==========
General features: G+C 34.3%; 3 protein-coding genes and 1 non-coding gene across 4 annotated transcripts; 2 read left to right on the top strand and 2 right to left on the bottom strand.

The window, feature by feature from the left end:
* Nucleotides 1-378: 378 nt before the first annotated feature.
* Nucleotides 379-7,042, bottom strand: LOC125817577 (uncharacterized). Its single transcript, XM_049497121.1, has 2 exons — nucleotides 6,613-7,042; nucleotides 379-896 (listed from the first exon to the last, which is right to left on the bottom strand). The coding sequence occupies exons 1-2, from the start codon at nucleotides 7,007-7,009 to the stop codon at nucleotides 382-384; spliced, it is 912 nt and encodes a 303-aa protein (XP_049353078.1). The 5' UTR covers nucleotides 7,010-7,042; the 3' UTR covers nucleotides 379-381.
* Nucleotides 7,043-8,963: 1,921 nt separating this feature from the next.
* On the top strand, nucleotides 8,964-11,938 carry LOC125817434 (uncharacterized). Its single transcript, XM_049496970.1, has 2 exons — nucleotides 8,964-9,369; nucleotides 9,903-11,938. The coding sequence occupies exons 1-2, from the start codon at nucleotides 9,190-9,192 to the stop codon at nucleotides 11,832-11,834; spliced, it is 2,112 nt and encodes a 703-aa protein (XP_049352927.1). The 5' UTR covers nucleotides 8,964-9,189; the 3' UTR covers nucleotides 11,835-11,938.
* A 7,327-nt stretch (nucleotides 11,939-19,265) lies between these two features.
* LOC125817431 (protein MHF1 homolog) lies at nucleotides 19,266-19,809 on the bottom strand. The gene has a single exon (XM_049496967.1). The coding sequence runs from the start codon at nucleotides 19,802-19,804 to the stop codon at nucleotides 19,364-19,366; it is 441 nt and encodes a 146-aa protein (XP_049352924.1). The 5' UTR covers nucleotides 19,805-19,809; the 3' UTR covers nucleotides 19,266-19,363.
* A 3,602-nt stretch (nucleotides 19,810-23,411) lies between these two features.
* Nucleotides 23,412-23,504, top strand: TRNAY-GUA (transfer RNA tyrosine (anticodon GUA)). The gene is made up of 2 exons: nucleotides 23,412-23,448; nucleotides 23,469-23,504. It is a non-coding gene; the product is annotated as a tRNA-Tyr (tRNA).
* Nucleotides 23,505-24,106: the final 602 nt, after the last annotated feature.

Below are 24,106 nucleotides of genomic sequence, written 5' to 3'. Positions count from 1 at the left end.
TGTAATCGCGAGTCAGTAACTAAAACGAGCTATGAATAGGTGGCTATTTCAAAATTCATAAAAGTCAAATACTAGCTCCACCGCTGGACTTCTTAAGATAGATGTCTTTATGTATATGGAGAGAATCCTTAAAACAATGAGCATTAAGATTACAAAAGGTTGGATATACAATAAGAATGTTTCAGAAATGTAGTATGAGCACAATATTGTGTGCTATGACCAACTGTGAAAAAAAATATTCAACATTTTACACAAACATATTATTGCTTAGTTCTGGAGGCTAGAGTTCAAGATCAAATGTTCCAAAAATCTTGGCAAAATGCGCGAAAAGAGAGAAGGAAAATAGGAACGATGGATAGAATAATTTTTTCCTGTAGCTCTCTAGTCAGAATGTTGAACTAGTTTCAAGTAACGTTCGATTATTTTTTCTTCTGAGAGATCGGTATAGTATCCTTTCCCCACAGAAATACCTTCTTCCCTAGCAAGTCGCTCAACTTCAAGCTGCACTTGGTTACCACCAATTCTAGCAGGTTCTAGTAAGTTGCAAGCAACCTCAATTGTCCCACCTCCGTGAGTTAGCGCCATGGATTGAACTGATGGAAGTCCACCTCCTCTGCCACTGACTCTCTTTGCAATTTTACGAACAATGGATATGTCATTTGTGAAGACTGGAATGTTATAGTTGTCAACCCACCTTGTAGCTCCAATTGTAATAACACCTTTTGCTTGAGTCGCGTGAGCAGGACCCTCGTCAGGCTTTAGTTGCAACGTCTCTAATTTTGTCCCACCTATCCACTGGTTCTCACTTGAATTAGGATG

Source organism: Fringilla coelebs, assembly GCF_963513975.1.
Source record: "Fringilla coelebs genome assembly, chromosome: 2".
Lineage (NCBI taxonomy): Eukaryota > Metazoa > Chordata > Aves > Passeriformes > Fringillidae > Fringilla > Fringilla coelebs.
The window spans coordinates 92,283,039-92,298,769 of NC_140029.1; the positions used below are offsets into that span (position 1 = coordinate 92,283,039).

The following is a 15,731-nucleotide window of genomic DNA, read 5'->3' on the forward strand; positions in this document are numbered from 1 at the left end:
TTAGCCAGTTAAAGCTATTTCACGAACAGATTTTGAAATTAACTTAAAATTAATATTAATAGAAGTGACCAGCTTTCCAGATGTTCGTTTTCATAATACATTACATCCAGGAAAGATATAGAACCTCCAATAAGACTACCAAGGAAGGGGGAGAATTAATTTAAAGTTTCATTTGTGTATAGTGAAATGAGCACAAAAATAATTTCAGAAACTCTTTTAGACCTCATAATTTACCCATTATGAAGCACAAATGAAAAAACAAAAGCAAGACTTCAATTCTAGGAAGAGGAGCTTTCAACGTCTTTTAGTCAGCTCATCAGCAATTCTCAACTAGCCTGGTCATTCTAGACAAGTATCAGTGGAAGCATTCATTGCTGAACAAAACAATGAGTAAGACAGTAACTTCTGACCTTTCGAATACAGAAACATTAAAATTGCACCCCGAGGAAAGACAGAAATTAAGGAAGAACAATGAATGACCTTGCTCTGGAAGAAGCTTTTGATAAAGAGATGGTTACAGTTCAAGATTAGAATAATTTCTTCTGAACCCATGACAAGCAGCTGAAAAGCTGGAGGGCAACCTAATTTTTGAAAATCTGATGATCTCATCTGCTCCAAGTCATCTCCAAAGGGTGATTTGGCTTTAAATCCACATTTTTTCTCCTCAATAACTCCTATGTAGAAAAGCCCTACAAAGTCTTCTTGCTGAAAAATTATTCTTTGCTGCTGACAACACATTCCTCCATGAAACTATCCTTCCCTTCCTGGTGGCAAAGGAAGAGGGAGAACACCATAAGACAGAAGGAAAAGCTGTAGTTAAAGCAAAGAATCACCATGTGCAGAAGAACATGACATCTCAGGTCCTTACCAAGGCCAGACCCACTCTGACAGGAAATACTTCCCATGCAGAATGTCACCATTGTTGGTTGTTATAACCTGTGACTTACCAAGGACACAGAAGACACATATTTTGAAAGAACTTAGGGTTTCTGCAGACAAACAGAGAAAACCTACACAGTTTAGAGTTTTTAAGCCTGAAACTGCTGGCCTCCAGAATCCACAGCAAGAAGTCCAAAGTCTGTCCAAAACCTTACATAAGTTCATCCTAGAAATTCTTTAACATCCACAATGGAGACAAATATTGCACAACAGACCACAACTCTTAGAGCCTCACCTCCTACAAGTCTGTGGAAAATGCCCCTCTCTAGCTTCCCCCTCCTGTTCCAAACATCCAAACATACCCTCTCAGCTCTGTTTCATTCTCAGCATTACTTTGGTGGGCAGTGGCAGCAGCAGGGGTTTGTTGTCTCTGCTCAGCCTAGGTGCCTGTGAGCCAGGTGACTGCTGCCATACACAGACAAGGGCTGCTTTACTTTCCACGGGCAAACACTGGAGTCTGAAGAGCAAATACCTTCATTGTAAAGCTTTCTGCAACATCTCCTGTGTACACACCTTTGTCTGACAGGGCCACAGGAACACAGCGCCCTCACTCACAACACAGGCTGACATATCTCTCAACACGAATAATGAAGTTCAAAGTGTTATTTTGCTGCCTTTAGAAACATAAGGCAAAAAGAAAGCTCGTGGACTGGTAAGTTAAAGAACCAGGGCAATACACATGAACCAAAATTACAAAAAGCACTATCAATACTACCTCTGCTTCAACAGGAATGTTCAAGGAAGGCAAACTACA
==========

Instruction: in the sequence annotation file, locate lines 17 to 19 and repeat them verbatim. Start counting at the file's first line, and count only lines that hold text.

The window spans coordinates 92,283,039-92,298,769 of NC_140029.1; the positions used below are offsets into that span (position 1 = coordinate 92,283,039).

The following is a 15,731-nucleotide window of genomic DNA, read 5'->3' on the forward strand; positions in this document are numbered from 1 at the left end:
TTAGCCAGTTAAAGCTATTTCACGAACAGATTTTGAAATTAACTTAAAATTAATATTAATAGAAGTGACCAGCTTTCCAGATGTTCGTTTTCATAATACATTACATCCAGGAAAGATATAGAACCTCCAATAAGACTACCAAGGAAGGGGGAGAATTAATTTAAAGTTTCATTTGTGTATAGTGAAATGAGCACAAAAATAATTTCAGAAACTCTTTTAGACCTCATAATTTACCCATTATGAAGCACAAATGAAAAAACAAAAGCAAGACTTCAATTCTAGGAAGAGGAGCTTTCAACGTCTTTTAGTCAGCTCATCAGCAATTCTCAACTAGCCTGGTCATTCTAGACAAGTATCAGTGGAAGCATTCATTGCTGAACAAAACAATGAGTAAGACAGTAACTTCTGACCTTTCGAATACAGAAACATTAAAATTGCACCCCGAGGAAAGACAGAAATTAAGGAAGAACAATGAATGACCTTGCTCTGGAAGAAGCTTTTGATAAAGAGATGGTTACAGTTCAAGATTAGAATAATTTCTTCTGAACCCATGACAAGCAGCTGAAAAGCTGGAGGGCAACCTAATTTTTGAAAATCTGATGATCTCATCTGCTCCAAGTCATCTCCAAAGGGTGATTTGGCTTTAAATCCACATTTTTTCTCCTCAATAACTCCTATGTAGAAAAGCCCTACAAAGTCTTCTTGCTGAAAAATTATTCTTTGCTGCTGACAACACATTCCTCCATGAAACTATCCTTCCCTTCCTGGTGGCAAAGGAAGAGGGAGAACACCATAAGACAGAAGGAAAAGCTGTAGTTAAAGCAAAGAATCACCATGTGCAGAAGAACATGACATCTCAGGTCCTTACCAAGGCCAGACCCACTCTGACAGGAAATACTTCCCATGCAGAATGTCACCATTGTTGGTTGTTATAACCTGTGACTTACCAAGGACACAGAAGACACATATTTTGAAAGAACTTAGGGTTTCTGCAGACAAACAGAGAAAACCTACACAGTTTAGAGTTTTTAAGCCTGAAACTGCTGGCCTCCAGAATCCACAGCAAGAAGTCCAAAGTCTGTCCAAAACCTTACATAAGTTCATCCTAGAAATTCTTTAACATCCACAATGGAGACAAATATTGCACAACAGACCACAACTCTTAGAGCCTCACCTCCTACAAGTCTGTGGAAAATGCCCCTCTCTAGCTTCCCCCTCCTGTTCCAAACATCCAAACATACCCTCTCAGCTCTGTTTCATTCTCAGCATTACTTTGGTGGGCAGTGGCAGCAGCAGGGGTTTGTTGTCTCTGCTCAGCCTAGGTGCCTGTGAGCCAGGTGACTGCTGCCATACACAGACAAGGGCTGCTTTACTTTCCACGGGCAAACACTGGAGTCTGAAGAGCAAATACCTTCATTGTAAAGCTTTCTGCAACATCTCCTGTGTACACACCTTTGTCTGACAGGGCCACAGGAACACAGCGCCCTCACTCACAACACAGGCTGACATATCTCTCAACACGAATAATGAAGTTCAAAGTGTTATTTTGCTGCCTTTAGAAACATAAGGCAAAAAGAAAGCTCGTGGACTGGTAAGTTAAAGAACCAGGGCAATACACATGAACCAAAATTACAAAAAGCACTATCAATACTACCTCTGCTTCAACAGGAATGTTCAAGGAAGGCAAACTACA